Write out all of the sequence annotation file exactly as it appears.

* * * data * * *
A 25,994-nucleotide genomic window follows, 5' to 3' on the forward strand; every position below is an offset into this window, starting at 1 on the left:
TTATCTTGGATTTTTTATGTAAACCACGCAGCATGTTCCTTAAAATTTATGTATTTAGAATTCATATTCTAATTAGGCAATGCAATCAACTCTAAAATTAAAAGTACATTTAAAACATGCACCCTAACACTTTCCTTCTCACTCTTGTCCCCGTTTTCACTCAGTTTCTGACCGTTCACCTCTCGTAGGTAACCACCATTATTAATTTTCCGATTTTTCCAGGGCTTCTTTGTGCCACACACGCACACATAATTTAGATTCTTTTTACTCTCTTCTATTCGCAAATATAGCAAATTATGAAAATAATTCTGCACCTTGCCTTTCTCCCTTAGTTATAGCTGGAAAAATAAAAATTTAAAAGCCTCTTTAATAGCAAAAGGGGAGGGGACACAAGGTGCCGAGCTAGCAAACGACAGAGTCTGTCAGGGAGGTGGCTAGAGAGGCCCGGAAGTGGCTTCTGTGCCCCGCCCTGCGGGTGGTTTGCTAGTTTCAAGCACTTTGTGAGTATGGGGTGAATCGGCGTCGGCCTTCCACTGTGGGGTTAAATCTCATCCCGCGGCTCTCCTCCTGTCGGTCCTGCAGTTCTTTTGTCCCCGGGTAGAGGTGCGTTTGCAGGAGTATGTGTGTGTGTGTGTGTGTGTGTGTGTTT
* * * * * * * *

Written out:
A 25,994-nucleotide genomic window follows, 5' to 3' on the forward strand; every position below is an offset into this window, starting at 1 on the left:
TTATCTTGGATTTTTTATGTAAACCACGCAGCATGTTCCTTAAAATTTATGTATTTAGAATTCATATTCTAATTAGGCAATGCAATCAACTCTAAAATTAAAAGTACATTTAAAACATGCACCCTAACACTTTCCTTCTCACTCTTGTCCCCGTTTTCACTCAGTTTCTGACCGTTCACCTCTCGTAGGTAACCACCATTATTAATTTTCCGATTTTTCCAGGGCTTCTTTGTGCCACACACGCACACATAATTTAGATTCTTTTTACTCTCTTCTATTCGCAAATATAGCAAATTATGAAAATAATTCTGCACCTTGCCTTTCTCCCTTAGTTATAGCTGGAAAAATAAAAATTTAAAAGCCTCTTTAATAGCAAAAGGGGAGGGGACACAAGGTGCCGAGCTAGCAAACGACAGAGTCTGTCAGGGAGGTGGCTAGAGAGGCCCGGAAGTGGCTTCTGTGCCCCGCCCTGCGGGTGGTTTGCTAGTTTCAAGCACTTTGTGAGTATGGGGTGAATCGGCGTCGGCCTTCCACTGTGGGGTTAAATCTCATCCCGCGGCTCTCCTCCTGTCGGTCCTGCAGTTCTTTTGTCCCCGGGTAGAGGTGCGTTTGCAGGAGTATGTGTGTGTGTGTGTGTGTGTGTGTGTTT